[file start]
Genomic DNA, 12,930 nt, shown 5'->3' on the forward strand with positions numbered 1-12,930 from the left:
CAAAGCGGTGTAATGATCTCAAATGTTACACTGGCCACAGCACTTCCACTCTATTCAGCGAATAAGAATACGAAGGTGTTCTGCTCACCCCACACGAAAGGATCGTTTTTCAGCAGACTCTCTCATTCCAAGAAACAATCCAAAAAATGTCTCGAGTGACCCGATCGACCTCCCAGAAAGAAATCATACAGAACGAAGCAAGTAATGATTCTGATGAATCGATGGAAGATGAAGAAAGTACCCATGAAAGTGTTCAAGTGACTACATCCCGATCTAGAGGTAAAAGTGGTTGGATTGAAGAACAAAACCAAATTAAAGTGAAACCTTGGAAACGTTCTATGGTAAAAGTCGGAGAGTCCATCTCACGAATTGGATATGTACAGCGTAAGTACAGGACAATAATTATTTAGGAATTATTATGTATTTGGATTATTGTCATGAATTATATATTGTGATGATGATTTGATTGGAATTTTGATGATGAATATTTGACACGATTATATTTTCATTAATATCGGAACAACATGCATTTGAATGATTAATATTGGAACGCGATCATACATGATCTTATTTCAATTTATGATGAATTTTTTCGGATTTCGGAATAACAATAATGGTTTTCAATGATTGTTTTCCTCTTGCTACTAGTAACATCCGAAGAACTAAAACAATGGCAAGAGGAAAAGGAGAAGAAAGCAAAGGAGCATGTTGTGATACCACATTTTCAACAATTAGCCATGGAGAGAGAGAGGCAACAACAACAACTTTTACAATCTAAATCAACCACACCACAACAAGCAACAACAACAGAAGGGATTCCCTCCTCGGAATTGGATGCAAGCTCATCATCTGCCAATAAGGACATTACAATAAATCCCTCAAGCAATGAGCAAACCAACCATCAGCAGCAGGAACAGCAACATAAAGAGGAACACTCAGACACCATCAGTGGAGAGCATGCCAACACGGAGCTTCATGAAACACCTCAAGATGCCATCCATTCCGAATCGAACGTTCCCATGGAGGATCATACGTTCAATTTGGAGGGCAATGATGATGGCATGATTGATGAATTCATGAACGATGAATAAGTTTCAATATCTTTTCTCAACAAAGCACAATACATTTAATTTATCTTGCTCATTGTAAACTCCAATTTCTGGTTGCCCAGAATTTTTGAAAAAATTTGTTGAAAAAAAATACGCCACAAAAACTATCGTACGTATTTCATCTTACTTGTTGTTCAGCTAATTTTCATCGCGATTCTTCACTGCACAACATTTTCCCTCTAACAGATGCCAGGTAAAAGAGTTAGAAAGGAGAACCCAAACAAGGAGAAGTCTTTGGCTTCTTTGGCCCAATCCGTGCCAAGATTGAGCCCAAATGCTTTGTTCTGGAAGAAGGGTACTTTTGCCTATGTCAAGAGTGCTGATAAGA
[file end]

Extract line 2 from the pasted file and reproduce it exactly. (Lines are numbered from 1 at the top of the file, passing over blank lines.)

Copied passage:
CAAAGCGGTGTAATGATCTCAAATGTTACACTGGCCACAGCACTTCCACTCTATTCAGCGAATAAGAATACGAAGGTGTTCTGCTCACCCCACACGAAAGGATCGTTTTTCAGCAGACTCTCTCATTCCAAGAAACAATCCAAAAAATGTCTCGAGTGACCCGATCGACCTCCCAGAAAGAAATCATACAGAACGAAGCAAGTAATGATTCTGATGAATCGATGGAAGATGAAGAAAGTACCCATGAAAGTGTTCAAGTGACTACATCCCGATCTAGAGGTAAAAGTGGTTGGATTGAAGAACAAAACCAAATTAAAGTGAAACCTTGGAAACGTTCTATGGTAAAAGTCGGAGAGTCCATCTCACGAATTGGATATGTACAGCGTAAGTACAGGACAATAATTATTTAGGAATTATTATGTATTTGGATTATTGTCATGAATTATATATTGTGATGATGATTTGATTGGAATTTTGATGATGAATATTTGACACGATTATATTTTCATTAATATCGGAACAACATGCATTTGAATGATTAATATTGGAACGCGATCATACATGATCTTATTTCAATTTATGATGAATTTTTTCGGATTTCGGAATAACAATAATGGTTTTCAATGATTGTTTTCCTCTTGCTACTAGTAACATCCGAAGAACTAAAACAATGGCAAGAGGAAAAGGAGAAGAAAGCAAAGGAGCATGTTGTGATACCACATTTTCAACAATTAGCCATGGAGAGAGAGAGGCAACAACAACAACTTTTACAATCTAAATCAACCACACCACAACAAGCAACAACAACAGAAGGGATTCCCTCCTCGGAATTGGATGCAAGCTCATCATCTGCCAATAAGGACATTACAATAAATCCCTCAAGCAATGAGCAAACCAACCATCAGCAGCAGGAACAGCAACATAAAGAGGAACACTCAGACACCATCAGTGGAGAGCATGCCAACACGGAGCTTCATGAAACACCTCAAGATGCCATCCATTCCGAATCGAACGTTCCCATGGAGGATCATACGTTCAATTTGGAGGGCAATGATGATGGCATGATTGATGAATTCATGAACGATGAATAAGTTTCAATATCTTTTCTCAACAAAGCACAATACATTTAATTTATCTTGCTCATTGTAAACTCCAATTTCTGGTTGCCCAGAATTTTTGAAAAAATTTGTTGAAAAAAAATACGCCACAAAAACTATCGTACGTATTTCATCTTACTTGTTGTTCAGCTAATTTTCATCGCGATTCTTCACTGCACAACATTTTCCCTCTAACAGATGCCAGGTAAAAGAGTTAGAAAGGAGAACCCAAACAAGGAGAAGTCTTTGGCTTCTTTGGCCCAATCCGTGCCAAGATTGAGCCCAAATGCTTTGTTCTGGAAGAAGGGTACTTTTGCCTATGTCAAGAGTGCTGATAAGA